Old friends, new friends, endearing friends.  Friends that you share a common bond with, new friends that might surprise you, friends that you trust to be there when you need them; they all can be found at the Blade show. 





                  The five Ws should be found in any type of story.  Of what use would an account of a crime be without stating the who, what, where, when and why?  Maybe the facts are not found in the first paragraph like a newspaper account but eventually the reader would be given the particulars, otherwise there would be nothing left to tell; the facts are an integral part of the story. 

                The same premise holds true for both fact and fiction.  You’re reading about a person entering a room; what does he see?  The two-seater airplane is ready for takeoff and the bad guys are right behind the hero and the beautiful woman he just rescued.  Enemy fire is closing in on our couple and they reach the plane just moments ahead of the advancing hail of lead.   What does our hero do to get off the ground and into the air?  A couple goes to an elegant, expensive restaurant for a romantic night on the town.  The gentleman slips the maitre d some cash, and the maitre d seats them.  Where?  What do they order?  If there is music in the background, what is being played?  What are they wearing?  Did I mention this town that they’re in is Rio de Janeiro?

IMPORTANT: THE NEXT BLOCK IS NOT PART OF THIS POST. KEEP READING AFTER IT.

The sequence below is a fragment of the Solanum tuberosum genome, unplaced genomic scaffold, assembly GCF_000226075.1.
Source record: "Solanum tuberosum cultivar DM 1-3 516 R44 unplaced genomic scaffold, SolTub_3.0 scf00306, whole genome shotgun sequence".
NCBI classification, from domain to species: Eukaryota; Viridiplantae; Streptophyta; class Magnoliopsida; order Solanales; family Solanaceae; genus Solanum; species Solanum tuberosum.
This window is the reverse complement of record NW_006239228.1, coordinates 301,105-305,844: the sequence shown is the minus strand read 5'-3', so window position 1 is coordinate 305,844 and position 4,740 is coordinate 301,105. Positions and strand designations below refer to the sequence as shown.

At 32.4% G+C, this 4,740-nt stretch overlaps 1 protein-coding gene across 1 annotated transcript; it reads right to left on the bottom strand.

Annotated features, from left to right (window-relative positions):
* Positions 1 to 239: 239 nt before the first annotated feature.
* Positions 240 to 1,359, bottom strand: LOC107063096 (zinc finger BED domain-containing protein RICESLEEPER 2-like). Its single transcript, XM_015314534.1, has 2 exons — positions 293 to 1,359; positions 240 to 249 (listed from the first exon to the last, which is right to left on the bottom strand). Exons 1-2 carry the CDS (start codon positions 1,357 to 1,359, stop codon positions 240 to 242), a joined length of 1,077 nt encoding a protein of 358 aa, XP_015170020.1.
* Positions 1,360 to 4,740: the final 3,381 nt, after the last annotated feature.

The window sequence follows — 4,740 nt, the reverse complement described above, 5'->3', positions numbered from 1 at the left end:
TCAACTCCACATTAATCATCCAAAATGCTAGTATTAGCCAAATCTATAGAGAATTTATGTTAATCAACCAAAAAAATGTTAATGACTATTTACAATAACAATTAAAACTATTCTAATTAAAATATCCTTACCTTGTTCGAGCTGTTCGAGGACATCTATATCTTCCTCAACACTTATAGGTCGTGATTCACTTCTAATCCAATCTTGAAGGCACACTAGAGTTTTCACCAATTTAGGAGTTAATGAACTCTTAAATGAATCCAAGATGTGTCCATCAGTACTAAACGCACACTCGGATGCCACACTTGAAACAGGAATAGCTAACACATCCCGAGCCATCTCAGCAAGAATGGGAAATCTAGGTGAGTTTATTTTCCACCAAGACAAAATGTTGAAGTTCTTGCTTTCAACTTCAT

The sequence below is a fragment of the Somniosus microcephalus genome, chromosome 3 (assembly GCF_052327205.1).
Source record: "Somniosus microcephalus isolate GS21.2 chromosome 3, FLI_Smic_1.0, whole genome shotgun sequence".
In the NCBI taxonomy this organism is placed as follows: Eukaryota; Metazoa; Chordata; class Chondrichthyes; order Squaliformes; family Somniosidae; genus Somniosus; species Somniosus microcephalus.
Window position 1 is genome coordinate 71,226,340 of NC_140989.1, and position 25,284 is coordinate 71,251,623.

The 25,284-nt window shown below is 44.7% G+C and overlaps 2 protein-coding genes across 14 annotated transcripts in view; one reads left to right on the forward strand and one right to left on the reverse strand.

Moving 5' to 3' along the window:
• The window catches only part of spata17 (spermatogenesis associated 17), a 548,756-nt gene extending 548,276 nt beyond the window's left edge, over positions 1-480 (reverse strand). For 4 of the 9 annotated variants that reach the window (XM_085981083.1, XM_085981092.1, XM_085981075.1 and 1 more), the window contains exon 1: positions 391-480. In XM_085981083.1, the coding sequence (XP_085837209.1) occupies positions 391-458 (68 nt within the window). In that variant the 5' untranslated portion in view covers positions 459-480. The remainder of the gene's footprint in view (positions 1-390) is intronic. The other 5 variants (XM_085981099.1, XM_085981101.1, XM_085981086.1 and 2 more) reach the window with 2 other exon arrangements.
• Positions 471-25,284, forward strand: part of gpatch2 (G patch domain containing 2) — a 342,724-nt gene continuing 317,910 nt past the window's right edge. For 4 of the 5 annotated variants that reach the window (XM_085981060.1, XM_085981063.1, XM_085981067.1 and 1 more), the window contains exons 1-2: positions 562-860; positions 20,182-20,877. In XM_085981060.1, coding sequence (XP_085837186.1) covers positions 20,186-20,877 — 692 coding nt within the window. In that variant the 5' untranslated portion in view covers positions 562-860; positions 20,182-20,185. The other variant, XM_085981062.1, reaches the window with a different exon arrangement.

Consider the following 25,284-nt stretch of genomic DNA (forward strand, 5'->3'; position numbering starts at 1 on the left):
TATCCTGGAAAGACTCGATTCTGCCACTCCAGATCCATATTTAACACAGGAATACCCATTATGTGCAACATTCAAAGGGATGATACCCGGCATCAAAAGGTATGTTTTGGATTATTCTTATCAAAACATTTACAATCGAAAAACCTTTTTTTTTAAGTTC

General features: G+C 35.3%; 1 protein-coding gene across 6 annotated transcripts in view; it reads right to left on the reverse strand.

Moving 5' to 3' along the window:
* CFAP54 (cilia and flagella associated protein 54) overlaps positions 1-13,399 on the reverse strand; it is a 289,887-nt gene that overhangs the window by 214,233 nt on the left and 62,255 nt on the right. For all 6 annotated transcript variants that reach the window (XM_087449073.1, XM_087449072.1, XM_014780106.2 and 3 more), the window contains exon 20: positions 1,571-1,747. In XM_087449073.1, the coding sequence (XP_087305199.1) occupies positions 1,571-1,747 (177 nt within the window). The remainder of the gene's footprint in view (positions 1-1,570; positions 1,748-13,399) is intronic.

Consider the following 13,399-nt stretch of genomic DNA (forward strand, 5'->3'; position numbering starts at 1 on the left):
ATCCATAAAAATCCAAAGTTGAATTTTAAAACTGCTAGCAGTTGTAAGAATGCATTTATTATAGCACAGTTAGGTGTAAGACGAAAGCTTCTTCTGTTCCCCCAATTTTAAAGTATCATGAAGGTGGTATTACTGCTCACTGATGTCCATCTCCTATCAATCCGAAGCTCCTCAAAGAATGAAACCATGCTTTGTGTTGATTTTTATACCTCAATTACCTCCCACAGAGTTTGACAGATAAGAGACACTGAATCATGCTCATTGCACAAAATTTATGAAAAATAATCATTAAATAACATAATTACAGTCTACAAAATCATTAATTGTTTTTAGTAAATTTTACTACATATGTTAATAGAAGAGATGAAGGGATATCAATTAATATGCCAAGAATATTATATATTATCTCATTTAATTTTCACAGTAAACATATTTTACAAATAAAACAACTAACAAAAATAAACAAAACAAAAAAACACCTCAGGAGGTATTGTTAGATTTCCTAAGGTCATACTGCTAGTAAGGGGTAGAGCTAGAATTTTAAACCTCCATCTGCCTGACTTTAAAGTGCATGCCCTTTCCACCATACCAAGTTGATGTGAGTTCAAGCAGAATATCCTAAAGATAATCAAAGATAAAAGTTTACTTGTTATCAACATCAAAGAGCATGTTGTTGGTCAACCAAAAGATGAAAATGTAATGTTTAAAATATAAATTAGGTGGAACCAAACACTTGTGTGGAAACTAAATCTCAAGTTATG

When reading a work of fiction do you just assume that the author knows everything? Jerry was fond of the books of a particular writer who was popular a number of years ago and still is until he caught her in a series of gun errors.  He figured if she hadn’t checked her accuracy in that field, how could you be sure she was correct in others?  He totally gave up on her because he could no longer believe a word her characters said.

Today, with the help of Google, you can get information on just about everything, but as to how good or bad that information is, can be dubious.  Getting expert advice can sometimes be challenging.  When the majority of our books were being written such as the TAKERS, THE YAKASA TATTOO and the SURVIVALIST series, the internet was not available in the Ahern household but hard copy reference books and a telephone were.  We had and I still do have a pretty good reference library but tracking someone down with the specific information you need and talking with them and asking them questions is still the best way to go.